"Cultivating Human-Animal Relations Through Poetic Form" (SAMLA, Nov 4-6, 2011)
The animals of the world exist for their own reasons. They were not made for humans any more than black people were made for white, or women created for men. –Alice Walker
While we ourselves are the living graves of murdered beasts, how can we expect any ideal conditions on this earth? –George Bernard Shaw
In his Lectures on Ethics, Immanuel Kant observes that "We can judge the heart of a man by his treatment of animals." Without question, animal rights are inextricably connected to human rights. Like humans, animals are subject to exploitation, domination, and discrimination. This session explores the interlocking systems of human and animal oppression and strategies for countering subjugation. We invite papers on literary poetry that engage with the broader implications of human-animal relations. Suggested topics may include but are not limited to animal cruelty, portrayals of animal "consciousness," bonds of friendship, and the ethics of domesticating animals.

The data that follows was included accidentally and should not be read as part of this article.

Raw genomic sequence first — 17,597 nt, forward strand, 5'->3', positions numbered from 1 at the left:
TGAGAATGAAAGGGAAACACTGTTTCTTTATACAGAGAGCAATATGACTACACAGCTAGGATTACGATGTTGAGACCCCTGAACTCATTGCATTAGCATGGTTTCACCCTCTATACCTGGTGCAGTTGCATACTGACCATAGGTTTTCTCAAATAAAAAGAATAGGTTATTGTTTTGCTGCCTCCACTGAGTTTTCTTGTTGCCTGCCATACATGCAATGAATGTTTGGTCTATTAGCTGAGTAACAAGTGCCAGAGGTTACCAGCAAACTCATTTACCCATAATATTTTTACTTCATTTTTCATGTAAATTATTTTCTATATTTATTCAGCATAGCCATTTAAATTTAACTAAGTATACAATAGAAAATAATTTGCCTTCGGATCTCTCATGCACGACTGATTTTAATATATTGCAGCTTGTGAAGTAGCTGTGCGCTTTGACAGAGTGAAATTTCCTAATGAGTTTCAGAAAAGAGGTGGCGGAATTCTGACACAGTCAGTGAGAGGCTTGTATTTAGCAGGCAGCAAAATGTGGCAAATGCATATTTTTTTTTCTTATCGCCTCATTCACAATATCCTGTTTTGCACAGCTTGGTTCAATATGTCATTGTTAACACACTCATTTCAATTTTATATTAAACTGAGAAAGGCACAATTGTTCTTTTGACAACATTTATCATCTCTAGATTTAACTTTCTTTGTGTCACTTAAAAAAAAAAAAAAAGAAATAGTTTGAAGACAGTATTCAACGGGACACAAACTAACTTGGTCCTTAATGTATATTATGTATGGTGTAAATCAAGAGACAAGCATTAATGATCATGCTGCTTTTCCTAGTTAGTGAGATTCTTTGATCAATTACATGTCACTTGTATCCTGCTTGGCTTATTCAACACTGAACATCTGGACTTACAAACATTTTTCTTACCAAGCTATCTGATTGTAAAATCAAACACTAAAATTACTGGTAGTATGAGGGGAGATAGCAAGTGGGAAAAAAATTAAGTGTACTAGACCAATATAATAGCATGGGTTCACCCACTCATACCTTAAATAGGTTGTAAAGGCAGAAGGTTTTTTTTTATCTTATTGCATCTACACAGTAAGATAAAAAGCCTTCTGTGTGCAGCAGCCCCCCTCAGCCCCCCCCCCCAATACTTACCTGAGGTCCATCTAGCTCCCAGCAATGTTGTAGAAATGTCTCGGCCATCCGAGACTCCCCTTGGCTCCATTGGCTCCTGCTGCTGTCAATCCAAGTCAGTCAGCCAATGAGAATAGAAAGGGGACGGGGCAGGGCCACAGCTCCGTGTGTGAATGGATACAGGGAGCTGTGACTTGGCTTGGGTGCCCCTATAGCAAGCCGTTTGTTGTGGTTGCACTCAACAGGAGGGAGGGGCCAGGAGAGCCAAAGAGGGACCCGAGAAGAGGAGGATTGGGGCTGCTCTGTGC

By April 15, 2011, please send proposals of approximately 250 words with presenter's name, academic affiliation and contact information (including e-mail and mailing addresses) to Marisa Iglesias, University of South Florida, at firstname.lastname@example.org